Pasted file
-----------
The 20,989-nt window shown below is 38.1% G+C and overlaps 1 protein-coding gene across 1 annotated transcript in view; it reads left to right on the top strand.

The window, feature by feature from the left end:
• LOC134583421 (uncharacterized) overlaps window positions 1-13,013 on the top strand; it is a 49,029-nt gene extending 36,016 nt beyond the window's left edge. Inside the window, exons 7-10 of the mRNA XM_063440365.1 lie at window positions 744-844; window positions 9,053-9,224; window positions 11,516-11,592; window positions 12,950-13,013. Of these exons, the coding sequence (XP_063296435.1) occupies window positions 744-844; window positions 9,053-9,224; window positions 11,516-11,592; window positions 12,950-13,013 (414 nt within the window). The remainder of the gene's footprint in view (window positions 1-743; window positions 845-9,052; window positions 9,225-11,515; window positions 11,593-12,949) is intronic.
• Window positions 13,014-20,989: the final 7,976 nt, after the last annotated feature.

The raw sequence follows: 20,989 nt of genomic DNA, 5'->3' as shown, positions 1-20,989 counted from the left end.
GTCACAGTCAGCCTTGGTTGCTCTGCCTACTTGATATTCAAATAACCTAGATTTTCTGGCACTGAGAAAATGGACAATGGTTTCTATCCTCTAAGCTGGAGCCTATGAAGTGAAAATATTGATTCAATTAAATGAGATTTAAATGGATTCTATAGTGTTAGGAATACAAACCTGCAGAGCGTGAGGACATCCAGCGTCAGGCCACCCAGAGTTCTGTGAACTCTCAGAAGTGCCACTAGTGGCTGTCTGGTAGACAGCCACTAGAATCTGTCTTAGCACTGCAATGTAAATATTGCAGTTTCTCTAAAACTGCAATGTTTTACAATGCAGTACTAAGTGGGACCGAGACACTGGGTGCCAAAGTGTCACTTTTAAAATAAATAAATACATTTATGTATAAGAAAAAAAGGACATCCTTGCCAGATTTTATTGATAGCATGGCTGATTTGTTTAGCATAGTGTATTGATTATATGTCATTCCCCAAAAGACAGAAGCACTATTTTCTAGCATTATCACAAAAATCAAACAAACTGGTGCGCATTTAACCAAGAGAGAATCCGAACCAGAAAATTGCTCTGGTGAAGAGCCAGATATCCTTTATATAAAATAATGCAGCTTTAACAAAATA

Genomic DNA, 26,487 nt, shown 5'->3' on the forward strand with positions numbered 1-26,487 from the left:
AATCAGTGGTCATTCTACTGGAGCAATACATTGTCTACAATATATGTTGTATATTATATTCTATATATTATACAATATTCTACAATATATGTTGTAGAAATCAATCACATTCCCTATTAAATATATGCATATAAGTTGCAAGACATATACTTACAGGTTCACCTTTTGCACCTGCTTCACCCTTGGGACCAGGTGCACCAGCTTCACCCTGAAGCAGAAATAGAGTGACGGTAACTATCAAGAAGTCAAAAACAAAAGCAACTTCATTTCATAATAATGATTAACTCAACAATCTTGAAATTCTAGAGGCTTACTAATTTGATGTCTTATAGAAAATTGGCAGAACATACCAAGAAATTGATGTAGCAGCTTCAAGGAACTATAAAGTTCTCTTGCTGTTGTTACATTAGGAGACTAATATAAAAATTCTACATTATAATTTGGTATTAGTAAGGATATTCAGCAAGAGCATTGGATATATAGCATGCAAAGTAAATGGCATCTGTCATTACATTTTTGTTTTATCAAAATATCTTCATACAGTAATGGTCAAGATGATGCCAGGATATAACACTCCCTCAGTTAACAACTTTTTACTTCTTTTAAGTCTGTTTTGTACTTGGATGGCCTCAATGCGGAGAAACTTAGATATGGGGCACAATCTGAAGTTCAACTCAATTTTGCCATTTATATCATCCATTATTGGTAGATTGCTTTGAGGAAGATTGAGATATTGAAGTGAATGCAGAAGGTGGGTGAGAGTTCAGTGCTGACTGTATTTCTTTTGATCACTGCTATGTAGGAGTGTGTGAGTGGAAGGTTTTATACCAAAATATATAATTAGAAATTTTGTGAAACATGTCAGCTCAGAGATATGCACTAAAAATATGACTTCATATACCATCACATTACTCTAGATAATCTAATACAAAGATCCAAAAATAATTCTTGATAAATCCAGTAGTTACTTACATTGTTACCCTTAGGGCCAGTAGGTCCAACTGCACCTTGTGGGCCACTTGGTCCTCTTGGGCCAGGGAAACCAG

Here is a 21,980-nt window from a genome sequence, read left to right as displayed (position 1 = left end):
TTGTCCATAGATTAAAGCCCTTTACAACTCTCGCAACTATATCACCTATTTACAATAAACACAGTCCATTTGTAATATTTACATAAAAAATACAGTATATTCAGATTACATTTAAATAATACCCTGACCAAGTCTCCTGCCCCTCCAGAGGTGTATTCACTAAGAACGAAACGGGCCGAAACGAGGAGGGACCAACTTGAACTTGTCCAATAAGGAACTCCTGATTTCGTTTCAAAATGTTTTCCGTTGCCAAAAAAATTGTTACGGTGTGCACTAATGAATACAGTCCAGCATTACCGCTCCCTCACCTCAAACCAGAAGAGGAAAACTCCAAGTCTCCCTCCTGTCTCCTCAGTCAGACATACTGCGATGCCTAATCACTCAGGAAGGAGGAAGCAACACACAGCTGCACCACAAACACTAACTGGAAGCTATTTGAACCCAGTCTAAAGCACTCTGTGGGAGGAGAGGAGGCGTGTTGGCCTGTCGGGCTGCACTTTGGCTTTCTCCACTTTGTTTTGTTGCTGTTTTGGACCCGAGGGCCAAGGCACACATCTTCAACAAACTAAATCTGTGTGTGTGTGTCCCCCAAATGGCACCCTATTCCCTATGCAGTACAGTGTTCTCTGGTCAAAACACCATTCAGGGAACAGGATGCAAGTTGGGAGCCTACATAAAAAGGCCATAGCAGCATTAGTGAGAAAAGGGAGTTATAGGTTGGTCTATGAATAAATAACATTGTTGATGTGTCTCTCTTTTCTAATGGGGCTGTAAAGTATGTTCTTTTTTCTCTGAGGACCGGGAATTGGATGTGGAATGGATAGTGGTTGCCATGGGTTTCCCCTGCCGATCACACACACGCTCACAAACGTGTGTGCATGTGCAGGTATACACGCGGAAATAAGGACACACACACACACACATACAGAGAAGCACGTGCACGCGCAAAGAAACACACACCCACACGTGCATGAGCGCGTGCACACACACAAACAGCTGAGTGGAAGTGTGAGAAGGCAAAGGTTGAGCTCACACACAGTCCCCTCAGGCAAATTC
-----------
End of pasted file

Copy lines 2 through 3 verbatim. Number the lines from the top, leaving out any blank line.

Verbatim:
The window, feature by feature from the left end:
• LOC134583421 (uncharacterized) overlaps window positions 1-13,013 on the top strand; it is a 49,029-nt gene extending 36,016 nt beyond the window's left edge. Inside the window, exons 7-10 of the mRNA XM_063440365.1 lie at window positions 744-844; window positions 9,053-9,224; window positions 11,516-11,592; window positions 12,950-13,013. Of these exons, the coding sequence (XP_063296435.1) occupies window positions 744-844; window positions 9,053-9,224; window positions 11,516-11,592; window positions 12,950-13,013 (414 nt within the window). The remainder of the gene's footprint in view (window positions 1-743; window positions 845-9,052; window positions 9,225-11,515; window positions 11,593-12,949) is intronic.